3. Happy New Year, Colin Burstead (2018)
The family get-together from hell and definitely Wheatley’s most down-to-earth, humanist film.
The black sheep of the family (Neil Maskell’s Colin) hires a lavish country hotel for a new year’s celebration, but before he knows it bad blood and ancient arguments resurface. So far, so Festen but believe it or not unlike most of Wheatley’s work this one does have a sort-of happy ending.
The Burstead clan make the family from Down Terrace look stable and well-adjusted in comparison, but this dysfunctional bloodline let it out not with lethal violence but with good old-fashioned passive-aggression. This is Wheatley’s take on Dogme-95 or other stripped-back indie film movements, but it’s funny and full of heart as well as being deeply uncomfortable and ringing completely true.
The whole ensemble bring their A-game, with Maskell’s usual flawed masculinity giving way to sympathetic vulnerability to such an extent that you want to give Colin a big comforting hug, and Charles Dance is another highlight with his dignified and dialled-back performance as Uncle Bertie.
2. Kill List (2011)
Atmospheric, disturbing and eerie, and delivering images that will be difficult to shake off, there’s a reason Wheatley’s second film made him a critical darling.
Kill List tells the story of two hitmen (Neil Maskell and Michael Smiley) who have settled into life in the suburbs until they accept a contract to kill three people, no questions asked.
The recognisable domestic mundanity that gives way without warning to cold-blooded bloodshed before getting overwhelmed by sinister, strongly-implied to be occult forces is a cocktail that leaves you sick to your stomach, but thrilled by the experience nonetheless. The film features one of the most uncomfortable dinner table arguments ever put on camera, depictions of violence that are extreme and disturbingly realistic but still don’t feel sensationalist, and a final stretch that turns the film into a full-blown horror.
Kill List is a film ripe for re-watch as you’ll notice new small details in the background, throwaway lines and looks between characters add to the experience and chart the story’s course long before we hear of “the hunchback”.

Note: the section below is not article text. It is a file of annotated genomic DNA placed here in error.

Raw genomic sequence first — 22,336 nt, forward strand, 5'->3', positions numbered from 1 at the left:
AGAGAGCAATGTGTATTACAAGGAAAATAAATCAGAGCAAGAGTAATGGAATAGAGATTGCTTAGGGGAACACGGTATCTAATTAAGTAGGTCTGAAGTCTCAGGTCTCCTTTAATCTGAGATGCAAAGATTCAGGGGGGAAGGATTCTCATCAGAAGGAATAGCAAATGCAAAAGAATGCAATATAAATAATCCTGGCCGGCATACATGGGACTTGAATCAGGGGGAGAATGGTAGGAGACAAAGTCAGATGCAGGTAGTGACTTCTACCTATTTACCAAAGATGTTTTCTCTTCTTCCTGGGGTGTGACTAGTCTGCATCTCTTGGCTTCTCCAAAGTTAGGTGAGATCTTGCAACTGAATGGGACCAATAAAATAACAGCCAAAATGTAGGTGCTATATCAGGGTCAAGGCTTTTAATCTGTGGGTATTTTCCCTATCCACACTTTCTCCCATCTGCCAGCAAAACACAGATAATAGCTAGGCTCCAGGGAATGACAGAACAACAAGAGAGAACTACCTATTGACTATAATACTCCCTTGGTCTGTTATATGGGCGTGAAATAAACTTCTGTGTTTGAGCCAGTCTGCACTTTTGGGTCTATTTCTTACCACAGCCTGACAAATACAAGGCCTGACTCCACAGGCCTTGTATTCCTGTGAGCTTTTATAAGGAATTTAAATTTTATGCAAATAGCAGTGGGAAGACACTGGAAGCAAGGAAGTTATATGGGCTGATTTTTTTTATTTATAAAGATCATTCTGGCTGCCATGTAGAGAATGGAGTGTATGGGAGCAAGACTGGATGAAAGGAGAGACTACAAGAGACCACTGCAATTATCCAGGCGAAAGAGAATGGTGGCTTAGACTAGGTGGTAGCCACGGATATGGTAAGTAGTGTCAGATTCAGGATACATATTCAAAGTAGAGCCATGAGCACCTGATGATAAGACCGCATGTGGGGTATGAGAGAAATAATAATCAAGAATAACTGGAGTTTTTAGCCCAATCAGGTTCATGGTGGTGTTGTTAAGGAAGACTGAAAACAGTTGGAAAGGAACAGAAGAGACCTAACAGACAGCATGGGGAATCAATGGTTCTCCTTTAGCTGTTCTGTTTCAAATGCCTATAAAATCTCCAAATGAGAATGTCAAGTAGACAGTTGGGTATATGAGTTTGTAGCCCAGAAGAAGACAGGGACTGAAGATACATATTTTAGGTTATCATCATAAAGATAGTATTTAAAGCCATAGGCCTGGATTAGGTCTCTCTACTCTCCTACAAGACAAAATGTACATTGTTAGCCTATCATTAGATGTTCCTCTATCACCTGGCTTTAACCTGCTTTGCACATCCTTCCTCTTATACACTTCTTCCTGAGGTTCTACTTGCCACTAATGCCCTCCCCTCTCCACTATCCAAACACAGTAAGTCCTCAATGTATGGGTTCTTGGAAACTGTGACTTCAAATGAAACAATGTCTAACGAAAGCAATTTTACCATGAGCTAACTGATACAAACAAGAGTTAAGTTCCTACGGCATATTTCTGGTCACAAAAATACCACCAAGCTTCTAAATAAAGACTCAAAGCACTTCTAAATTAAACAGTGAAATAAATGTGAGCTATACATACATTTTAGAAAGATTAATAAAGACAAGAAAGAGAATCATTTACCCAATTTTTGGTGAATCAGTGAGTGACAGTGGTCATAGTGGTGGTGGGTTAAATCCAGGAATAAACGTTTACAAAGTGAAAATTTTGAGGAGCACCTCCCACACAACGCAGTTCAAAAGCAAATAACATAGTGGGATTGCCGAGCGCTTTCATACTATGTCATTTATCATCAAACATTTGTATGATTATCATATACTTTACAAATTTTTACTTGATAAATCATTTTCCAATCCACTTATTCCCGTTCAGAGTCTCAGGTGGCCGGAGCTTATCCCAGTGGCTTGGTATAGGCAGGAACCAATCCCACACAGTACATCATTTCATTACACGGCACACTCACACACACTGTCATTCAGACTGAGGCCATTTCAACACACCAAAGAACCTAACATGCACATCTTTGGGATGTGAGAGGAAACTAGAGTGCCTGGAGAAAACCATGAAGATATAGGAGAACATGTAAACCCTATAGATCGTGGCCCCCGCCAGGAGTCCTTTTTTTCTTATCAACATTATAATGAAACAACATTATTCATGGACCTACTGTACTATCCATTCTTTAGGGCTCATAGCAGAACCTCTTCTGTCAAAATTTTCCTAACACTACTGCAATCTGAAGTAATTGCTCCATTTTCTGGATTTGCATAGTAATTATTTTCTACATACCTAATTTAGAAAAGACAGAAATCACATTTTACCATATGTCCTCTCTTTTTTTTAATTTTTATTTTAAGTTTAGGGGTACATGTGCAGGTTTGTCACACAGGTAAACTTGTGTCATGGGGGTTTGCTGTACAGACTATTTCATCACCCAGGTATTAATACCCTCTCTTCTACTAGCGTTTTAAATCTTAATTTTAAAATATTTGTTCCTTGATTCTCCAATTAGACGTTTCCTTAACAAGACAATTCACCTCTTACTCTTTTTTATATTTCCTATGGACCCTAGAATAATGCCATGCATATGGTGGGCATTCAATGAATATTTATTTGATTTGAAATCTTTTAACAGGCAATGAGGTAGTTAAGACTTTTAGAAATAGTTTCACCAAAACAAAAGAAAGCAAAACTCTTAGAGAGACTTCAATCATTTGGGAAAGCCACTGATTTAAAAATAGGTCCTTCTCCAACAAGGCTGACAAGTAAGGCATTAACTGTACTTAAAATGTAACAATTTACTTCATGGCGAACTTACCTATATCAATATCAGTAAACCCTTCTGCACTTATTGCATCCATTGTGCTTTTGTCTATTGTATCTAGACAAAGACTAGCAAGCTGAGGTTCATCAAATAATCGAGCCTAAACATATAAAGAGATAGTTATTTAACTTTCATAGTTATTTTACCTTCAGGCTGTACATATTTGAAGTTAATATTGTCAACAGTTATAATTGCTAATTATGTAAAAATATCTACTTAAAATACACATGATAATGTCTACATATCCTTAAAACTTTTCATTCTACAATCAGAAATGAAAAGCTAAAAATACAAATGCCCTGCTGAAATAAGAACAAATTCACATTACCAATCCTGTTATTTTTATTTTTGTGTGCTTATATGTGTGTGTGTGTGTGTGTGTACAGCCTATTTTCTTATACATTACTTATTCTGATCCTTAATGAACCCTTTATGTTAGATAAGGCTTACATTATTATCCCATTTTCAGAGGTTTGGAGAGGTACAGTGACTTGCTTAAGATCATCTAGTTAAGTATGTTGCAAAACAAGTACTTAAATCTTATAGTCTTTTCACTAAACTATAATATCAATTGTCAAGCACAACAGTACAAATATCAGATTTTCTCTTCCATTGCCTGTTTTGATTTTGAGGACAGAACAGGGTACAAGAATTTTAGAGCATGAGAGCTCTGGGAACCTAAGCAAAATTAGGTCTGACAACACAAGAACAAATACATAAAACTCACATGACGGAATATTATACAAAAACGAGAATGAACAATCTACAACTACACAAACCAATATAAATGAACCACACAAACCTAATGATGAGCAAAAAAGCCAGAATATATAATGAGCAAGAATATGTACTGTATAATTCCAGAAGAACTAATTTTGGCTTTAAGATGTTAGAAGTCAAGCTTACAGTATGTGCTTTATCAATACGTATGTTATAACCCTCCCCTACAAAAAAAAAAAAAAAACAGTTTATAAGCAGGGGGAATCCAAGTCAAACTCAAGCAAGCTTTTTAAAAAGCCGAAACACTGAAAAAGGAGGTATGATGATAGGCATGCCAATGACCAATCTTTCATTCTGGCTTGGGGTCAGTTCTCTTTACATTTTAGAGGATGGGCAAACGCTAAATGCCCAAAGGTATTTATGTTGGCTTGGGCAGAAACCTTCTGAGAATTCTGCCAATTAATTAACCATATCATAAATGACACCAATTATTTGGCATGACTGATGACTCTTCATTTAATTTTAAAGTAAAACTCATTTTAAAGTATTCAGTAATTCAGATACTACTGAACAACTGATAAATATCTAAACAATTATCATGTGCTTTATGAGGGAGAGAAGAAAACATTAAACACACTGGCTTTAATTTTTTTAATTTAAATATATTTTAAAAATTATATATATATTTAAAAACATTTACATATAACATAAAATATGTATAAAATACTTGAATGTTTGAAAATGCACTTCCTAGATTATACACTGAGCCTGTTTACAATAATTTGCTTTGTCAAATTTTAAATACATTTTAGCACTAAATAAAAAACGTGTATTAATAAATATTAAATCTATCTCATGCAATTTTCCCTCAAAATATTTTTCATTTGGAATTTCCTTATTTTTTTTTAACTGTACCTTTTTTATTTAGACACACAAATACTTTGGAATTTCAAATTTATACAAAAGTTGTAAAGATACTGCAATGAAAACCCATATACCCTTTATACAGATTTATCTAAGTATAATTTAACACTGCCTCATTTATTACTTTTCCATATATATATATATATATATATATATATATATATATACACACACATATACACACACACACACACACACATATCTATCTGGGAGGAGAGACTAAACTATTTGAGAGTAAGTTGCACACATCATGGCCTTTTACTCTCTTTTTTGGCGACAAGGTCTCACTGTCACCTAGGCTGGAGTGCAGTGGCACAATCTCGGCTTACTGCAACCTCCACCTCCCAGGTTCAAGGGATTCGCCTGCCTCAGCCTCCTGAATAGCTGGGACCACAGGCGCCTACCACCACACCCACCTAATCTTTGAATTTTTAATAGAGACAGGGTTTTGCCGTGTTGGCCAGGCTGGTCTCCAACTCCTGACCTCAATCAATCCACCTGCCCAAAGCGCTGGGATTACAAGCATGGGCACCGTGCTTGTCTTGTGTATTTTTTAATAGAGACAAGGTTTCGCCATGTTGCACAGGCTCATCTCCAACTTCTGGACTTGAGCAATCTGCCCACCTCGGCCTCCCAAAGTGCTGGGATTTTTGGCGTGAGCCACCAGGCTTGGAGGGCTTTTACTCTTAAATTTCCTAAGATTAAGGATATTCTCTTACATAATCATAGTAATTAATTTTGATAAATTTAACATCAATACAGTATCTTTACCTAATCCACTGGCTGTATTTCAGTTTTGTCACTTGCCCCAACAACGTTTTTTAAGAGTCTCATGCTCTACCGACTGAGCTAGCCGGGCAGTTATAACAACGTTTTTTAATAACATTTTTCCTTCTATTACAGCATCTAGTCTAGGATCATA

1. A Field in England (2013)
Not as beloved as Kill List, but just as, if not more challenging, and easily his most beautiful and artful film to date, A Field in England is Ben Wheatley’s Magnum Opus.
English Civil War deserters band together in a nondescript field and begin a journey to who knows where. Along the way they unearth (literally) the beguiling O’Neill (Michael Smiley) who has a history with the meek apothecary Whitehead (Reece Shearsmith), before the group ingests some suspicious mushrooms and completely lose their grip on reality.
Shearsmith’s increasingly deranged turn, and Smiley as the terrifying and enigmatic man he is, are the definite highlights, but the supporting players bring the rowdy humour in old-timey language and the whole psychedelic affair will subdue all but those with the strongest of wills with sheer sonic exoticism and visual invention throughout.
It may be a story about five men tripping in a field, but it’s an experience and one that demands repeating and debating endlessly. You won’t forget the nightmare-fuel expression on Shearsmith’s face as he emerges from a tent after O’Neill does something non-specifically horrible to him, and the striking optical effects and clever sound and image editing tricks applied to this gorgeous monochrome footage makes the case for the film to be shown in galleries as well as on screens small and large.
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Whatever Ben Wheatley ends up turning his hand to next (The Meg 2, apparently) you suspect that he will remain one of the hardest working men in the British film industry and will continue to experiment, to dazzle and to delight his fans with a mixture of devilish humour, irony and ultraviolence.
Are you a Ben Wheatley super-fan or is he yet to convert you? How would you rank Ben Wheatley’s filmography? Let us know your thoughts in the comments below and follow The Film Magazine on Facebook and Twitter for more insightful articles, essays and lists.